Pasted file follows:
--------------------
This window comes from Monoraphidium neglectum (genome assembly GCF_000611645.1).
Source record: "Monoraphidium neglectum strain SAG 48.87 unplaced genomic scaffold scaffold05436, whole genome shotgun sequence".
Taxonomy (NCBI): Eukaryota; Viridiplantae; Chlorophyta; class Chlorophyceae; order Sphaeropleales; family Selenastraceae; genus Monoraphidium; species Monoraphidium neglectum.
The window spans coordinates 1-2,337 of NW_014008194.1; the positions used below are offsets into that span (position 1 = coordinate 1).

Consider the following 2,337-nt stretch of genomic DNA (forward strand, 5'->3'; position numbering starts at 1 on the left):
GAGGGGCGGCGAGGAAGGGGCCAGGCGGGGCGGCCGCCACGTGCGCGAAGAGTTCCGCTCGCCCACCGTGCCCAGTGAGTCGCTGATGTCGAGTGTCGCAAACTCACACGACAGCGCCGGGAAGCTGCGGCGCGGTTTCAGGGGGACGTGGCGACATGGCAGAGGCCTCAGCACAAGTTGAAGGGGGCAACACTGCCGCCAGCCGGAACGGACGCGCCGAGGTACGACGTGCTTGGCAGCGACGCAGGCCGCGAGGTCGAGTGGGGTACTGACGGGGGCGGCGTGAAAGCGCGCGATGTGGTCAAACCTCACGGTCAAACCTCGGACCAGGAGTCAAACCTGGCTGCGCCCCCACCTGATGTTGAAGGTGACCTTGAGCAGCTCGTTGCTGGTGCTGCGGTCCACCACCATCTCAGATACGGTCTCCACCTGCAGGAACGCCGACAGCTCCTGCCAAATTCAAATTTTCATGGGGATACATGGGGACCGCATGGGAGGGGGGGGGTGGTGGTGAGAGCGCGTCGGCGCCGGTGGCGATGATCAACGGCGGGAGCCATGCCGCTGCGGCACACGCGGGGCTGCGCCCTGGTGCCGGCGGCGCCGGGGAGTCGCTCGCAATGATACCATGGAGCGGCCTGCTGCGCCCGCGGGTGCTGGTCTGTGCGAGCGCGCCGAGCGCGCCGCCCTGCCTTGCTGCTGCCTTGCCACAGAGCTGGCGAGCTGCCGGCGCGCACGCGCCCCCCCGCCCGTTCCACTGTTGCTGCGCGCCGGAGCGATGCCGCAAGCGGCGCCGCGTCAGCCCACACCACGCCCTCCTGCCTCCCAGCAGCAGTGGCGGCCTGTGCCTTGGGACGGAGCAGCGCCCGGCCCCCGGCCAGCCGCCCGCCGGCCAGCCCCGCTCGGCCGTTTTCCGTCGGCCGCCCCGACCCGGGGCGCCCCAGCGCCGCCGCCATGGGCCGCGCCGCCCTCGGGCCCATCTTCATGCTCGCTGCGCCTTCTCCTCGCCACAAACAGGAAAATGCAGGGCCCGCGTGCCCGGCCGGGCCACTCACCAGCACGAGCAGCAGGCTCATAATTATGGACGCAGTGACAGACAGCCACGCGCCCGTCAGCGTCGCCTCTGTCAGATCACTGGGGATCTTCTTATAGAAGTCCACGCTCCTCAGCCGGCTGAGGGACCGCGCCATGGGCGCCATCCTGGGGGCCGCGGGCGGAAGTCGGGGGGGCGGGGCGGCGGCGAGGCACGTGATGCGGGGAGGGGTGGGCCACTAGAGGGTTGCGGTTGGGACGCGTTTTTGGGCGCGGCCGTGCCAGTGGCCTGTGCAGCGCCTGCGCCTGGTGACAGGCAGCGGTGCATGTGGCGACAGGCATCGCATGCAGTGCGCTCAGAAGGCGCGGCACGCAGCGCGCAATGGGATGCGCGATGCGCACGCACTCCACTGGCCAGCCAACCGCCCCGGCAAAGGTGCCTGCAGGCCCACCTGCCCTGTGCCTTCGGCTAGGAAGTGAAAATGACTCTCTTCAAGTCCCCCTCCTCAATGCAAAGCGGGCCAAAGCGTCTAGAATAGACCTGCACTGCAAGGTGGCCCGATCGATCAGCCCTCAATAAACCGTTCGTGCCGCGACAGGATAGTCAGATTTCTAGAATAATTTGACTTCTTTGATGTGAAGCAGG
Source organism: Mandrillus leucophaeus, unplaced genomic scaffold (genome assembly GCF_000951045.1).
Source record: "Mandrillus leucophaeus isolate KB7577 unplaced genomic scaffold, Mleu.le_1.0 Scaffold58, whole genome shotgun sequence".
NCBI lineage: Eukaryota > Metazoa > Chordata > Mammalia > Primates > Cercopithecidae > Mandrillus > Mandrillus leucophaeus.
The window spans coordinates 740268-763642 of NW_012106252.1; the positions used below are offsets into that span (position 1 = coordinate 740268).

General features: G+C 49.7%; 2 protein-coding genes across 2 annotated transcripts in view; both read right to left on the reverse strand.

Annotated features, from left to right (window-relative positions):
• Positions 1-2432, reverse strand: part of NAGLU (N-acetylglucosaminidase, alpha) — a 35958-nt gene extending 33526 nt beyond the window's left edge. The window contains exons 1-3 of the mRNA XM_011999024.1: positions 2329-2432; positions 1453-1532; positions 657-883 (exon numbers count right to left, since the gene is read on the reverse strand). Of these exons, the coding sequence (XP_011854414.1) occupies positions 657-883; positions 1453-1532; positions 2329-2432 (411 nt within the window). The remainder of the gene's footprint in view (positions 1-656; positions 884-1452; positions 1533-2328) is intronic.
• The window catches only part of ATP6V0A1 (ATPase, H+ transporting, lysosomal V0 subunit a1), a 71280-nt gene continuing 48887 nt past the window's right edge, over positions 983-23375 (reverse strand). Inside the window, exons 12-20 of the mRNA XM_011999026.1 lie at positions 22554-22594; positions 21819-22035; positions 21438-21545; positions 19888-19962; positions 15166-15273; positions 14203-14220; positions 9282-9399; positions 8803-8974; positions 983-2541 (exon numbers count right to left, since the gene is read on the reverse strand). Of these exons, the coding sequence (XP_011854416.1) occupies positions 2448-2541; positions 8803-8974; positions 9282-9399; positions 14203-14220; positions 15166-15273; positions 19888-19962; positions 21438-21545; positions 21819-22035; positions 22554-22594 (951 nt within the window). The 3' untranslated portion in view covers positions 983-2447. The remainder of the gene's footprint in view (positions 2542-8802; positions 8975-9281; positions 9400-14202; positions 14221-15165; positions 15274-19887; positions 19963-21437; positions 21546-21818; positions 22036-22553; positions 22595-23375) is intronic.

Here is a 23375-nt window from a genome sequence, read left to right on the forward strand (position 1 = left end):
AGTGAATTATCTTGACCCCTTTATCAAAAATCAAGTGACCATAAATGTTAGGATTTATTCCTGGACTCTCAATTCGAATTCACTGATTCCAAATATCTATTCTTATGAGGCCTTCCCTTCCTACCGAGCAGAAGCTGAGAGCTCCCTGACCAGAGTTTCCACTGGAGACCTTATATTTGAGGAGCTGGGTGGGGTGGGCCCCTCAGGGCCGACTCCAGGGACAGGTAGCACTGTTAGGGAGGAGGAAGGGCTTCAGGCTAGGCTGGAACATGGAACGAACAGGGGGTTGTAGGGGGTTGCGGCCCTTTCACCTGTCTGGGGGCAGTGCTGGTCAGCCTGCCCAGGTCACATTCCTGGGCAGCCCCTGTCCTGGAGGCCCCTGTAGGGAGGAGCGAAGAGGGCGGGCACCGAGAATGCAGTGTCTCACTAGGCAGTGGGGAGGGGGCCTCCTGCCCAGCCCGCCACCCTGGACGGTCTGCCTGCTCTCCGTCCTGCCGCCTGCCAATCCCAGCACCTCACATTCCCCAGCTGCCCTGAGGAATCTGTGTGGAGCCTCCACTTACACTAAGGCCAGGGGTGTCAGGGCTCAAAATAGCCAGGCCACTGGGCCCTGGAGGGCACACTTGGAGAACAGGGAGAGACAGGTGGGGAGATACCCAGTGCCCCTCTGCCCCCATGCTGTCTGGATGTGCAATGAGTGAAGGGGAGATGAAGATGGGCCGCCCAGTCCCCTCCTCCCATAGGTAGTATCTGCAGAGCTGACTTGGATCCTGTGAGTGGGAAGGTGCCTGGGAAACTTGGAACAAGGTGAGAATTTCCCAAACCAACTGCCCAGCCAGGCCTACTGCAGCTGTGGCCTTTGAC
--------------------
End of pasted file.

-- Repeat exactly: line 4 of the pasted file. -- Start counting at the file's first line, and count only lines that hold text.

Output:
The window spans coordinates 1-2,337 of NW_014008194.1; the positions used below are offsets into that span (position 1 = coordinate 1).